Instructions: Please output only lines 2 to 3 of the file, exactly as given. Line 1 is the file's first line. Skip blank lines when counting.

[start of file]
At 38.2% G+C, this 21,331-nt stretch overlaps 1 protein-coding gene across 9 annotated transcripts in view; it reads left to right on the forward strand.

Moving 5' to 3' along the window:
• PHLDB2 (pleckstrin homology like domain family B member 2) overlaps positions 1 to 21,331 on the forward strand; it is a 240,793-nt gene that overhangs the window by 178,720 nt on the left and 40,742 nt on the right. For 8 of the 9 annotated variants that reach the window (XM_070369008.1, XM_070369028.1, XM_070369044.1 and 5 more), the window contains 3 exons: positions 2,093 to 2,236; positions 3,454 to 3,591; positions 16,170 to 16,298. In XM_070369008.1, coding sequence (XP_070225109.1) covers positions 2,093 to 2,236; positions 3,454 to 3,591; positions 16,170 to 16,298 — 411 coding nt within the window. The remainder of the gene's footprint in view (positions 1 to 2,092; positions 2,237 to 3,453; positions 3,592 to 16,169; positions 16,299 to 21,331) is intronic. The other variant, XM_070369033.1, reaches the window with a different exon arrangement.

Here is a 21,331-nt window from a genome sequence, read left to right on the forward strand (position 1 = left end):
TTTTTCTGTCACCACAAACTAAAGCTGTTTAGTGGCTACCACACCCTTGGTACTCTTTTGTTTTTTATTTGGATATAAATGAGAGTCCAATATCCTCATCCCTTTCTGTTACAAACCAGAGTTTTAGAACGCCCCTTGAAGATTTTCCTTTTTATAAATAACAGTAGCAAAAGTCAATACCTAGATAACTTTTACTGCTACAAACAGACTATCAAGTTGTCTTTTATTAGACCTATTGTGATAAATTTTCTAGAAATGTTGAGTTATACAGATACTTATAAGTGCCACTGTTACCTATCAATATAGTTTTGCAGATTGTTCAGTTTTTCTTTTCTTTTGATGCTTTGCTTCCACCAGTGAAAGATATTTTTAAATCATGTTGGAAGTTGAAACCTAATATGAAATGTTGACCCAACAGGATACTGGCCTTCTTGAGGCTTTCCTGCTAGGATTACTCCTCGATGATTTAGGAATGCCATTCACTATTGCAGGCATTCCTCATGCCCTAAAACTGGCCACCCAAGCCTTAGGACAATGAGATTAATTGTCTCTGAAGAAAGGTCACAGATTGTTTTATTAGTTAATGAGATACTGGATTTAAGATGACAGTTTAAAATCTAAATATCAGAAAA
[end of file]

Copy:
Moving 5' to 3' along the window:
• PHLDB2 (pleckstrin homology like domain family B member 2) overlaps positions 1 to 21,331 on the forward strand; it is a 240,793-nt gene that overhangs the window by 178,720 nt on the left and 40,742 nt on the right. For 8 of the 9 annotated variants that reach the window (XM_070369008.1, XM_070369028.1, XM_070369044.1 and 5 more), the window contains 3 exons: positions 2,093 to 2,236; positions 3,454 to 3,591; positions 16,170 to 16,298. In XM_070369008.1, coding sequence (XP_070225109.1) covers positions 2,093 to 2,236; positions 3,454 to 3,591; positions 16,170 to 16,298 — 411 coding nt within the window. The remainder of the gene's footprint in view (positions 1 to 2,092; positions 2,237 to 3,453; positions 3,592 to 16,169; positions 16,299 to 21,331) is intronic. The other variant, XM_070369033.1, reaches the window with a different exon arrangement.